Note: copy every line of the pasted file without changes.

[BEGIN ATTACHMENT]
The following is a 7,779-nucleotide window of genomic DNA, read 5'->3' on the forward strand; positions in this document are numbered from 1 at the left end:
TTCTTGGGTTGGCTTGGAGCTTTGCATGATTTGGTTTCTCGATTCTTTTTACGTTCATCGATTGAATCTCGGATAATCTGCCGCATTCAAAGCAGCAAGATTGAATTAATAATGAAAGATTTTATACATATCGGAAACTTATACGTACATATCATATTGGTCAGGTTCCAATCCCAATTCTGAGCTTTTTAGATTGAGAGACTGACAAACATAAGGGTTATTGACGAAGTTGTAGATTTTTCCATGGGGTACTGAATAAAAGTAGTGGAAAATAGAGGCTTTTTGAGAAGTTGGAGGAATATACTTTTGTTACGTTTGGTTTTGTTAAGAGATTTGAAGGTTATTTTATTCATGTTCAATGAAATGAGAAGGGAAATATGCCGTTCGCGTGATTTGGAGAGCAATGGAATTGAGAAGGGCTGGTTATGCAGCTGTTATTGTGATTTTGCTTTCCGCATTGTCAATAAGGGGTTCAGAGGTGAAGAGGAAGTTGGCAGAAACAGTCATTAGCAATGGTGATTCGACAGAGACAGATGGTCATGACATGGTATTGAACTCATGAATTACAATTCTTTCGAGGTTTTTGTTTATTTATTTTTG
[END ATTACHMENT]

The following is a 7,779-nucleotide window of genomic DNA, read 5'->3' on the forward strand; positions in this document are numbered from 1 at the left end:
TTCTTGGGTTGGCTTGGAGCTTTGCATGATTTGGTTTCTCGATTCTTTTTACGTTCATCGATTGAATCTCGGATAATCTGCCGCATTCAAAGCAGCAAGATTGAATTAATAATGAAAGATTTTATACATATCGGAAACTTATACGTACATATCATATTGGTCAGGTTCCAATCCCAATTCTGAGCTTTTTAGATTGAGAGACTGACAAACATAAGGGTTATTGACGAAGTTGTAGATTTTTCCATGGGGTACTGAATAAAAGTAGTGGAAAATAGAGGCTTTTTGAGAAGTTGGAGGAATATACTTTTGTTACGTTTGGTTTTGTTAAGAGATTTGAAGGTTATTTTATTCATGTTCAATGAAATGAGAAGGGAAATATGCCGTTCGCGTGATTTGGAGAGCAATGGAATTGAGAAGGGCTGGTTATGCAGCTGTTATTGTGATTTTGCTTTCCGCATTGTCAATAAGGGGTTCAGAGGTGAAGAGGAAGTTGGCAGAAACAGTCATTAGCAATGGTGATTCGACAGAGACAGATGGTCATGACATGGTATTGAACTCATGAATTACAATTCTTTCGAGGTTTTTGTTTATTTATTTTTG